The most important reason for Landmark, however, is the “quality of health care it provides to our community and the neighboring communities of northern Rhode Island,” Picard said.

“There is a comfort level with having a hospital in your home town, and it really brings the community together and allows the people who have loved ones in the hospital the ability to go see them very quickly,” he said.

Picard said his own family experienced that level of care three weeks ago when he had the onset of a medical problem requiring him to be kept in the intensive care unit for a period of time.

Picard said his wife was able to get all the information she needed from hospital’s staff. “It allowed her a real level of comfort knowing that I was getting very good care there and that I was getting quality attention,” Picard said. “The reassurance that she had, and my family had, was very dear to me and it was very important, and I know that is the same feeling that the rest of the people in my community feel,” Picard said.

After the vote, Charest said he was pleased Landmark had again made a step forward in the state’s review of its proposed acquisition and was “extremely pleased,” the Council’s decision had essentially been “a unanimous vote, with two abstentions.”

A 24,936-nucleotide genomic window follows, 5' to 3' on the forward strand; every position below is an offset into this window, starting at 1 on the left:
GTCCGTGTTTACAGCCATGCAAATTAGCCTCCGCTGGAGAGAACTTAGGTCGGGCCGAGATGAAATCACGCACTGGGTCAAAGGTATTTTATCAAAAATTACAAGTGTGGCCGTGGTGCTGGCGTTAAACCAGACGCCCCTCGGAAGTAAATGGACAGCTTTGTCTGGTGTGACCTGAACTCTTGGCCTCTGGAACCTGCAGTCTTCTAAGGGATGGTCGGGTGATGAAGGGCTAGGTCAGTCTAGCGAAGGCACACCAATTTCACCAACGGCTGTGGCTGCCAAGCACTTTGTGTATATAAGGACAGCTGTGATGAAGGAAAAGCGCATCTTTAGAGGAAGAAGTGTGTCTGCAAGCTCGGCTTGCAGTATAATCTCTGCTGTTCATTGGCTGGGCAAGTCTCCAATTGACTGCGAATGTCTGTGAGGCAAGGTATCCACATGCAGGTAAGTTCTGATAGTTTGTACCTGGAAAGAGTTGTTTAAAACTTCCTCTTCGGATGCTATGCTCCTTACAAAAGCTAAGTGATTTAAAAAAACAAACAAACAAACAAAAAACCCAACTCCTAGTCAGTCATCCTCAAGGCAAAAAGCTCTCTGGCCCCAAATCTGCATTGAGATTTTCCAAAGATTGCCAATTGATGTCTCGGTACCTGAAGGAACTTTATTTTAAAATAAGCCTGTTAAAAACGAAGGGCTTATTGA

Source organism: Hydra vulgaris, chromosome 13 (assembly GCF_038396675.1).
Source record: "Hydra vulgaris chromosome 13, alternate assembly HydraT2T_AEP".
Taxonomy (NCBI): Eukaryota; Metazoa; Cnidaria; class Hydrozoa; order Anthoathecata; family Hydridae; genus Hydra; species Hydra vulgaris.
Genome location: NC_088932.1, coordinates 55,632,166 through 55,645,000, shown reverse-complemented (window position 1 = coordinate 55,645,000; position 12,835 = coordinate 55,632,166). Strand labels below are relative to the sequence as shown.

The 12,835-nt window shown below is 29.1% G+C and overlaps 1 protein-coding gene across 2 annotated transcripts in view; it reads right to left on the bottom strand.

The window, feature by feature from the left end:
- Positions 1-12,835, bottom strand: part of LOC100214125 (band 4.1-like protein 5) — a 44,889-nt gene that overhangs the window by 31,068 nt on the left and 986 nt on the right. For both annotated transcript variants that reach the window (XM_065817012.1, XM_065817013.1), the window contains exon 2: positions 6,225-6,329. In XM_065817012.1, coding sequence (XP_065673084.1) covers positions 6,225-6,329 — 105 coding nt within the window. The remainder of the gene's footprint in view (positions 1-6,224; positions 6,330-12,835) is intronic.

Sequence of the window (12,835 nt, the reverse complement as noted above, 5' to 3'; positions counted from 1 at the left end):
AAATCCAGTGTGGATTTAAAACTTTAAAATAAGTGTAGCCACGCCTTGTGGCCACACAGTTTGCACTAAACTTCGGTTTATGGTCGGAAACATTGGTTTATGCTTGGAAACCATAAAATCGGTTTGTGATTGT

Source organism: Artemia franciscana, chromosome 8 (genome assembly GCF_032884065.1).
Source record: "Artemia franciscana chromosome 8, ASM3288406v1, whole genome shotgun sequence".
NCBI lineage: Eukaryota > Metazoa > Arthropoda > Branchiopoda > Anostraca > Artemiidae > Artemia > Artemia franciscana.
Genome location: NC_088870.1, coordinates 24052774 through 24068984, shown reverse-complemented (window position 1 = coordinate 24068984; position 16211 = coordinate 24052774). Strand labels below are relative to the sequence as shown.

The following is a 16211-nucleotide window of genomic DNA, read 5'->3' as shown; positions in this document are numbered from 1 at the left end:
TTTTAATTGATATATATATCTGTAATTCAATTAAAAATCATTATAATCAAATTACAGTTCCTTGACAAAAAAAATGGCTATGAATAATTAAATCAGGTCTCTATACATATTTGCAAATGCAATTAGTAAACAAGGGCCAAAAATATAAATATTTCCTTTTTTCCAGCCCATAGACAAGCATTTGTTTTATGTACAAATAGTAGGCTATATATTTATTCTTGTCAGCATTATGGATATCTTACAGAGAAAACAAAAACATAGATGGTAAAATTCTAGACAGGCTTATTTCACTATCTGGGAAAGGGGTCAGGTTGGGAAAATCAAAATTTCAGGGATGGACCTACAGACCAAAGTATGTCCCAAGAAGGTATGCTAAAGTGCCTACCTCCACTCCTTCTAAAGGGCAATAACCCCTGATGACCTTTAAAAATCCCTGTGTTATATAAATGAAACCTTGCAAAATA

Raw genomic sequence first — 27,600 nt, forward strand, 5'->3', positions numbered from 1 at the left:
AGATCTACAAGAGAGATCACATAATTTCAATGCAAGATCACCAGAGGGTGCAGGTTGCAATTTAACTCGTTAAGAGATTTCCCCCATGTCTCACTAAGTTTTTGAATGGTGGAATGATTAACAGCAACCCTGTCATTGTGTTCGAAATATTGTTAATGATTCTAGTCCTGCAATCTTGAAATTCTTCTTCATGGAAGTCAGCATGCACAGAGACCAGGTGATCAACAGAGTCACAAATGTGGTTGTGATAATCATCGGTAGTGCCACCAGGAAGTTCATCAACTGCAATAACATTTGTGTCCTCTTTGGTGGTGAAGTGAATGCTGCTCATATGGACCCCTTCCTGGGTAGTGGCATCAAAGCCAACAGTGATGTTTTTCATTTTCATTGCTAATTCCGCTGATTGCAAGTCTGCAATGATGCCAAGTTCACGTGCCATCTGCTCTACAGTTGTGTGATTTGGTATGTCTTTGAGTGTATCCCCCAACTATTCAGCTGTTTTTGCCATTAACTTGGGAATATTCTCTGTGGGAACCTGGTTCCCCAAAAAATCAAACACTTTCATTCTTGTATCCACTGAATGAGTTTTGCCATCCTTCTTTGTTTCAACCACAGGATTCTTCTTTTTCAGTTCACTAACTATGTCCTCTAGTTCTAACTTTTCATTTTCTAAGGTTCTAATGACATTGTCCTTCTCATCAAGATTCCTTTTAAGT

“And I think it shows the committee’s recognition of the need for the hospital’s existence in northern Rhode Island,” he said.

The next step in the change in effective control process would be a final decision by Fine on that matter. A second process, a review of the acquisition under the state’s Hospital Conversion Act, a process reviewing Landmark change from non-profit to for-profit operation, is still in the works, Charest noted.

Both Fine and Attorney General Peter Kilmartin are involved in making a decision on that aspect of Landmark’s acquisition, and a hearing has been scheduled as part of their review for Sept. 30 at Woonsocket High School from 4 to 7 p.m., he said.

Prime President of Hospital Operations Luis Leon said he too was pleased the review process was moving forward.

“We feel excited about the opportunity to come to Woonsocket to provide the health care that the community is certainly expecting of us,” he said. He also credited the Health Services Council with doing “hard work” and necessary “due diligence” to review the hospital application.

“We appreciate every effort that everyone has made to ensure that it was a process that we feel comfortable with,” he said.